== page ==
Understanding the basics of the latest digital-audio format
Imagine putting a CD with 200 songs on it into your car radio, hitting "shuffle," and not needing to change it for a month.
That's becoming a reality for users of MP3 audio products.
Many people who have heard of MP3 may only know it has something to do with the Napster music service and its legal battles with the record industry.
But starting this year, a wide range of consumer-electronics products will support, if not embrace, this standard. The end result is an entirely new way of thinking about music.
MP3 is a way of compressing music so that while it still sounds virtually perfect as compared to the quality of a CD, it takes up much less space.
For example, a typical music CD can store 72 minutes of material. If the songs were encoded using MP3, you could fit roughly 12 hours, or about 10 times as much.
To take advantage of this new technology, you need two things: somewhere to get MP3-formatted music, and a device on which to play it.
The most noted sources of MP3 are Napster, and its cousin GnuTella. These Internet-based music-sharing services let users download MP3 files from other users. The services work best when someone with a high-speed connection trades with another high-speed user. (A song can easily take at least 15 minutes to download over the average telephone modem.)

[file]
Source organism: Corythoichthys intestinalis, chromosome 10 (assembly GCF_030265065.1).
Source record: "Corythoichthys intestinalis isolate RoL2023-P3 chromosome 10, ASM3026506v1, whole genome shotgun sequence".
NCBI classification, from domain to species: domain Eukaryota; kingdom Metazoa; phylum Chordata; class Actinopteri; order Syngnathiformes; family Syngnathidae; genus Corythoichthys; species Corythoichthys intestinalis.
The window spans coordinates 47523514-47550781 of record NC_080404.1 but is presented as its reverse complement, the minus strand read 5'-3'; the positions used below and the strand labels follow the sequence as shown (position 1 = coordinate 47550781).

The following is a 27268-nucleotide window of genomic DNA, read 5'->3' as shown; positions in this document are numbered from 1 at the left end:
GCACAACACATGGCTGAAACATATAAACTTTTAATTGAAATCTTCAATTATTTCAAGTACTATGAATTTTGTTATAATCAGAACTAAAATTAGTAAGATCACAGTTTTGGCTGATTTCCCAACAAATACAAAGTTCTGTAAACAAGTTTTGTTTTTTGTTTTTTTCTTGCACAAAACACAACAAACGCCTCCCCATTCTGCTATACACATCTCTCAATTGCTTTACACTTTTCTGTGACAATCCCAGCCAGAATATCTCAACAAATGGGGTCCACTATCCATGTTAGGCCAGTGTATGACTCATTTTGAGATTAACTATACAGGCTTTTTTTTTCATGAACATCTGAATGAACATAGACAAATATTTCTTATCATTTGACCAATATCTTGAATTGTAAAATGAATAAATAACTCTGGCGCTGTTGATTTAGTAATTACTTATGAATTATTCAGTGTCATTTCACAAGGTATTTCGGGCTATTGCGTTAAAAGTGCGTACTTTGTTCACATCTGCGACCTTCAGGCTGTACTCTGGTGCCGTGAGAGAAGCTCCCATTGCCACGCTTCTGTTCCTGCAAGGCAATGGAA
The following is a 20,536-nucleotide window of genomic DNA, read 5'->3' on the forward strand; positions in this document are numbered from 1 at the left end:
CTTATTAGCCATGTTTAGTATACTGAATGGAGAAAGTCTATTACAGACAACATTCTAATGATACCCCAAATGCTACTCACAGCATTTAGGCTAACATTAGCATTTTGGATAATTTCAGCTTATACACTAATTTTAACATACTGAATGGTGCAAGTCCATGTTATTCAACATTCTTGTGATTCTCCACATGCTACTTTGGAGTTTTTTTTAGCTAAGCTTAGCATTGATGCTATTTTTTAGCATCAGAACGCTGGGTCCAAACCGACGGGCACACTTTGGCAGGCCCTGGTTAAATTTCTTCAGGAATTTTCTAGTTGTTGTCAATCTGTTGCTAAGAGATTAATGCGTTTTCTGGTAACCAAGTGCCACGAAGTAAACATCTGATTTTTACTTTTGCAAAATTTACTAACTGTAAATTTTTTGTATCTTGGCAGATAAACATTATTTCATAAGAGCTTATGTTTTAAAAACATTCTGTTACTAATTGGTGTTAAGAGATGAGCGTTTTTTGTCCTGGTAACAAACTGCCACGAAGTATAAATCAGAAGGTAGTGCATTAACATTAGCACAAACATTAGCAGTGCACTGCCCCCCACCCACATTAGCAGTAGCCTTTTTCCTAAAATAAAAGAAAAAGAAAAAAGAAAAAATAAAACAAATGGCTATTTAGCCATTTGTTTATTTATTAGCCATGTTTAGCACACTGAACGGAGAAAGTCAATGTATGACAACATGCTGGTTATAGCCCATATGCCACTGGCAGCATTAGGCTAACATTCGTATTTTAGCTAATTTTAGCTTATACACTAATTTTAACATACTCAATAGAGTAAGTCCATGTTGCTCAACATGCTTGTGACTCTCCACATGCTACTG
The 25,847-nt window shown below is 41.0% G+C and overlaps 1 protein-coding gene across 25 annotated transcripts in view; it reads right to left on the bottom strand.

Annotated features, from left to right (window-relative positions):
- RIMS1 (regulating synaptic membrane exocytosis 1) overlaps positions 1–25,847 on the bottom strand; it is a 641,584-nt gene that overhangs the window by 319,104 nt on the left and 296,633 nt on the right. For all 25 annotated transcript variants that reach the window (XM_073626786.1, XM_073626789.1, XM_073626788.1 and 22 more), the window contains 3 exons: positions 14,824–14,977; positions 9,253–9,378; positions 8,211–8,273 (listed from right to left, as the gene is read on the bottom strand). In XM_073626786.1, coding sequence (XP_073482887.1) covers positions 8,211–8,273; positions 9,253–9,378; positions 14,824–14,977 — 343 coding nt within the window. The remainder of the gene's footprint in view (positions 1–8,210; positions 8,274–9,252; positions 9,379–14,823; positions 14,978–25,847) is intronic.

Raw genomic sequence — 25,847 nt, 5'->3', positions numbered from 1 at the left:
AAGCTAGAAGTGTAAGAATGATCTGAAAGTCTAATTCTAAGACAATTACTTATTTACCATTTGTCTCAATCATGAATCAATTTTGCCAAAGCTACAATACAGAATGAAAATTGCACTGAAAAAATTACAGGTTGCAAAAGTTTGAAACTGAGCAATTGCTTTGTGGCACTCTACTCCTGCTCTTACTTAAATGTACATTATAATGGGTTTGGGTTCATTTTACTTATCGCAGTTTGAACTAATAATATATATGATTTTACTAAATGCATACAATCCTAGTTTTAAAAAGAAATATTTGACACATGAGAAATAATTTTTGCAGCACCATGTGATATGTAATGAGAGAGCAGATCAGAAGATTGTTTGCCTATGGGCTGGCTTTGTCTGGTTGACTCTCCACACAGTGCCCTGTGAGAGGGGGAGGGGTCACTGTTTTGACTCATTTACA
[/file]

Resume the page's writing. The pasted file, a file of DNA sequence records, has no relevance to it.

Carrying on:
Much of the content that travels through Napster is copyrighted, and the courts are still mulling over the legal implications of this type of sharing. Still, you can also find independent and noncopyrighted material on Napster that can be downloaded free. MP3.com also has songs available, as do many other services - some free, some not.
If you don't want to go on the Internet, you can also create MP3 files from your audio CDs using software called a "ripper."
Either way, once you have your MP3 file, you can play it on a PC by using multimedia-player software such as WinAmp, Windows Media Player, or RealPlayer.
MP3s can also be downloaded from your PC into a new generation of digital portable music players. These players typically hold 1 to 2 hours of music. The more storage space, the higher the cost of the player. Unlike a CD player, these players never skip. They are also about the size of a pickle.
Another option is to take an MP3 file and "burn" it onto a CD, using software such as Nero Burning ROM or Adaptec CD Creator. This allows you to listen to MP3 tunes on newer-model home and car CD players.
(c) Copyright 2001. The Christian Science Publishing Society